European Commission must keep its hands off the right to strike

7 January 2018

European Commission must keep its hands off the right to strike

By it's own account the European Commission is exceptionally socially-minded. You only have to look at the Social Pillar, the document solemnly adopted during the European Summit in Gothenburg on 17th November last year. The reality is something else: the Commission, for example, wants to restrict air traffic controllers' right to strike. Such actions, they argue, lead to delays and cancelled flights and that's bad for the economy. It's clear that Brussels is once again bowing to the employers' demands. The trade unions have started a petition to defend the right to strike. The English version is here and I urge everyone to sign it.

The controversial document in which the Commission services state that it's time we had done with all these industrial actions came out halfway through last year, but at the time attracted little attention. The Social Pillar was, on the other hand, hot news. The entire Social Pillar is, however, simply a list of nothing but general principles, though according to the Commission this will represent a break with the past and the EU is now going to become truly social. Unfortunately this isn't true.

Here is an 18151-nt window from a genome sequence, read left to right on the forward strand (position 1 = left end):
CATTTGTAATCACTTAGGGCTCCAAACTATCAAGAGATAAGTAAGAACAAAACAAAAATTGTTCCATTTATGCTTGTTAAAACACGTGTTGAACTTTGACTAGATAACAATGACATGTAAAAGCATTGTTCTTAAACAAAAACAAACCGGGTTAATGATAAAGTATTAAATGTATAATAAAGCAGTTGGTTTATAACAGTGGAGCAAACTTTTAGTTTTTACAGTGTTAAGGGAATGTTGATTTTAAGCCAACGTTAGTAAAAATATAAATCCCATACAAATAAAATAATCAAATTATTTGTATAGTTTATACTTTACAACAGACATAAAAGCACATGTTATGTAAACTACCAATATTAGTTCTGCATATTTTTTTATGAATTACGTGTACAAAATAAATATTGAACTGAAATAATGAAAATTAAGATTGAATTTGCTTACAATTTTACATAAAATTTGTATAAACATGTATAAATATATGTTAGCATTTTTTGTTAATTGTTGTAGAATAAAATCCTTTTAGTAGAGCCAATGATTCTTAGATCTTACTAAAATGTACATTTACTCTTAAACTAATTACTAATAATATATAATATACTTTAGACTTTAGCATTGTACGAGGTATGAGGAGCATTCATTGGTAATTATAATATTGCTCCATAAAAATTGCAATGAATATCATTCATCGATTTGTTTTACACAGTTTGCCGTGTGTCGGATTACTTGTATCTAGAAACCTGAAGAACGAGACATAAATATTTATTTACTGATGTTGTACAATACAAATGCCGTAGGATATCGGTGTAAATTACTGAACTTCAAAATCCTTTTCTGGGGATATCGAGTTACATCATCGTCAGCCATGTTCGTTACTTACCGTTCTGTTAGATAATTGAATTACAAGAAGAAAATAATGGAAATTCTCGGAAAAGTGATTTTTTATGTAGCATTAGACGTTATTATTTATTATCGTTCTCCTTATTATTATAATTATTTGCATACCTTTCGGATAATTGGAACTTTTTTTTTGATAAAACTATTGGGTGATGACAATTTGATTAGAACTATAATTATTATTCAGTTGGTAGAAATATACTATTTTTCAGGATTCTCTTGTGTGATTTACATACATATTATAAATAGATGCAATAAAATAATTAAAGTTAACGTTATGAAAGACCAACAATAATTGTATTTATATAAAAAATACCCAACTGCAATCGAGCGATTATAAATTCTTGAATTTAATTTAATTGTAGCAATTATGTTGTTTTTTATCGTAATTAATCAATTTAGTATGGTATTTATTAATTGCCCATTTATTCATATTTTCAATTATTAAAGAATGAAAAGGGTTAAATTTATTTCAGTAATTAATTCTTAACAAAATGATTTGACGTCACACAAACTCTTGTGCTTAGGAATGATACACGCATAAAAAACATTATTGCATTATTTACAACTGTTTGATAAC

If you look at the Commission's proposals, you'll see that the market always comes before anything else. What they write about the air traffic controllers is the umpteenth example of this: air transport is important for the market and delays can't be tolerated. To be competitive internationally, costs must be limited. Two thirds of these costs relate to labour, including that of the air traffic controllers, who must therefore work longer hours and harder. And no strikes, please: the right to strike must in the Commission's view be done away with, which would mean fewer delays and lower costs. The unions have produced a useful little video in which they undermine every one of the Commission's arguments (e.g., in reality, strikes cause just 1% of flight delays). With air traffic increasing, the controllers' work is more important than ever. But clearly it is neither the safety of passengers, nor rewarding work, but only the market that's important to the Commission - Social Pillar or no Social Pillar.

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